About Nuclear Medicine Imaging
Nuclear medicine imaging procedures are noninvasive tests that use small, harmless amounts of radioactive material to help doctors diagnose or treat a variety of medical conditions, including:
- Many types of cancers
- Heart disease
- Bone lesions
- Other abnormalities within the body
Board-certified radiologists and cardiologists at Magee-Womens Imaging, specially trained in nuclear medicine, perform:
- Back (SPECT) scans
- Bone scans
- Cardiac stress tests
- DMSA scans (pediatric)
- Gallbladder scans
- GI bleed scans
- Lung V-Q scans
- Melanoma sentinel node
- MUGA scans
- Renal scans
- Sodium-fluoride PET scans to assess bone lesions
- Thyroid uptake scans
- White cell location
What to Expect
Nuclear imaging scans use radioactive materials called radiopharmaceuticals or radiotracers. Depending on the type of nuclear medicine exam you are undergoing, the radiotracer is either:
- Injected into a vein
- Inhaled as a gas
The radiotracer gives off energy in the form of gamma rays. This energy is detected by a device called a gamma camera, and/or probe. These devices work together with a computer to measure the amount of radiotracer absorbed by your body and to produce special pictures offering details on both the structure and function of organs and tissues.
It can take anywhere from several seconds to several days for the radiotracer to travel through your body and accumulate in the organ or area being studied. As a result, imaging may be done immediately, a few hours, or even several days after you have received the radioactive material.
The length of time for nuclear medicine procedures varies greatly, depending on the type of exam. Actual scanning time for nuclear imaging exams can take from 20 minutes to several hours and may be conducted over several days.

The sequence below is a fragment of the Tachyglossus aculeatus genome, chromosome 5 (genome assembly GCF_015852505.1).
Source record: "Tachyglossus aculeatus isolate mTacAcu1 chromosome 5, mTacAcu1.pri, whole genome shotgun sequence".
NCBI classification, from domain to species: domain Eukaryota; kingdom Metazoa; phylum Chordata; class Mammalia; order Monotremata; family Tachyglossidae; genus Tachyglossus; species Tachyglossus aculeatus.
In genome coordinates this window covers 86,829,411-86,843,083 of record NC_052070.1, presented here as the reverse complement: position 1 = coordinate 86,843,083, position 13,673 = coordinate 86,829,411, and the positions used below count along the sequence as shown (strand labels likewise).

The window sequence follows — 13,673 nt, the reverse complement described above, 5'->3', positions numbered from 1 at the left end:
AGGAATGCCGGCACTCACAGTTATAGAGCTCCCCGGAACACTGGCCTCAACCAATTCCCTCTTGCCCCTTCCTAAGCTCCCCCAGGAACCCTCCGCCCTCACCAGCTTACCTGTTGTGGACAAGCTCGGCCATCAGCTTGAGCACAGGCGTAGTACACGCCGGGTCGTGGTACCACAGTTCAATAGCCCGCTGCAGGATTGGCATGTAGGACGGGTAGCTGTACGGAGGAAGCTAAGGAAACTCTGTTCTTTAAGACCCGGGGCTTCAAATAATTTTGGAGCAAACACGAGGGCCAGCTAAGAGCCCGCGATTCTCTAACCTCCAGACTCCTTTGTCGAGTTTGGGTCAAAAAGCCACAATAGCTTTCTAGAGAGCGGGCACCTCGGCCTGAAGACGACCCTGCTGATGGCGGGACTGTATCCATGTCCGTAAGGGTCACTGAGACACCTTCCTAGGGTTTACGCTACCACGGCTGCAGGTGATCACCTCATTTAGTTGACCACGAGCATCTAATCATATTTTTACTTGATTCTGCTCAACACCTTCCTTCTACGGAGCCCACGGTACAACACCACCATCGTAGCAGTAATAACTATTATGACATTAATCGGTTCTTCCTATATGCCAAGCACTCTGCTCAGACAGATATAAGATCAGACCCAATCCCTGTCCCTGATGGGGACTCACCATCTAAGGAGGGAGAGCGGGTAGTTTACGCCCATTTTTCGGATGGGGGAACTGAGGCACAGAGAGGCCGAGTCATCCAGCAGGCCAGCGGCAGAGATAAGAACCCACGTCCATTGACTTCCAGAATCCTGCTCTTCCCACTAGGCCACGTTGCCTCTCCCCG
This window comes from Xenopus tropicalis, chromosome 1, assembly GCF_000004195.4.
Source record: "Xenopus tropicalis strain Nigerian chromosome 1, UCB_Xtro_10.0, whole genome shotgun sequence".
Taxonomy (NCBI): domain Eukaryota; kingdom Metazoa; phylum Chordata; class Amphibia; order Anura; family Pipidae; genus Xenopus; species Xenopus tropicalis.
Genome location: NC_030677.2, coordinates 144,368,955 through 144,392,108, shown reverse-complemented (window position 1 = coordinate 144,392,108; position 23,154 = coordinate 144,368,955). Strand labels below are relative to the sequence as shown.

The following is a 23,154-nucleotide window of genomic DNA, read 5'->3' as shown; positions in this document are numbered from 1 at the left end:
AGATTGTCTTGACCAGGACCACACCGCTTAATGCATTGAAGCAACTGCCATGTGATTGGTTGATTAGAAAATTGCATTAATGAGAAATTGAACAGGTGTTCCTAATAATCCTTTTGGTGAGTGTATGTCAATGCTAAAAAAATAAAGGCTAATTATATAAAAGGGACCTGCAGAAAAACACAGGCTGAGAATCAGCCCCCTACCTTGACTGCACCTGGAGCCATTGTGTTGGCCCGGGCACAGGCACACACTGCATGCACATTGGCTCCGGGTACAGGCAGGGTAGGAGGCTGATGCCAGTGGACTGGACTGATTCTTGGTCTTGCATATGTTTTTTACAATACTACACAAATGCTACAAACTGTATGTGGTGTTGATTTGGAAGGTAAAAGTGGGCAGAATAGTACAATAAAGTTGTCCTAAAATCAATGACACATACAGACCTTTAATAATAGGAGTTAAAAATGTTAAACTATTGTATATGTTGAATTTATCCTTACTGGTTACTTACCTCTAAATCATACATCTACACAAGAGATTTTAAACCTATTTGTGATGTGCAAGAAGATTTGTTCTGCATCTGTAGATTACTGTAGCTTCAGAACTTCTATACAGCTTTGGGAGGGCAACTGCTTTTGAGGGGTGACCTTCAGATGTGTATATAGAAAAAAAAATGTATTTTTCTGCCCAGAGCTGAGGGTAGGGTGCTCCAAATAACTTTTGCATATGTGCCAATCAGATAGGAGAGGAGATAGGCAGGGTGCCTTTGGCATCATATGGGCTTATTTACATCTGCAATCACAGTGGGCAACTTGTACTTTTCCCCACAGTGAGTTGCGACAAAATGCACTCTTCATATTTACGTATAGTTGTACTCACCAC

Except for minor discomfort during any necessary intravenous injections, most nuclear medicine procedures are painless and are rarely associated with significant discomfort or side effects.
- When the radioactive material is injected into your arm, you may feel a cold sensation moving up your arm, but there are generally no other side effects.
- When swallowed, the radiotracer has little or no taste.
- When inhaled, you should feel no differently than when breathing room air or holding your breath.
During the test, you will need to remain still for brief periods of time. When it's time for the imaging to begin, the gamma camera:
- Will take a series of images
- May move down the body, rotate around you, or stay in one position
- May move very close to your body to obtain the best quality images
When the examination is complete, your Magee radiologist or cardiologist will interpret the results and determine if additional images are needed. Occasionally, more images are obtained for clarification or better visualization of certain areas or structures.
Preparing for Your Nuclear Medicine Imaging Procedure
Based on the type of scan you are undergoing, you:
- Will receive specific instructions, such as food restrictions or taking medications
- Might need to wear a gown during the exam or may be allowed to wear your own clothing
Women should always inform their doctor or radiologist if there is any possibility of pregnancy or if they are breastfeeding.
After Your Nuclear Medicine Imaging Procedure
Before you leave the nuclear medicine department, your Magee radiologist or a physician will inform you of any special instructions. Usually, you can resume your normal activities after your nuclear medicine scan, unless your doctor tells you otherwise.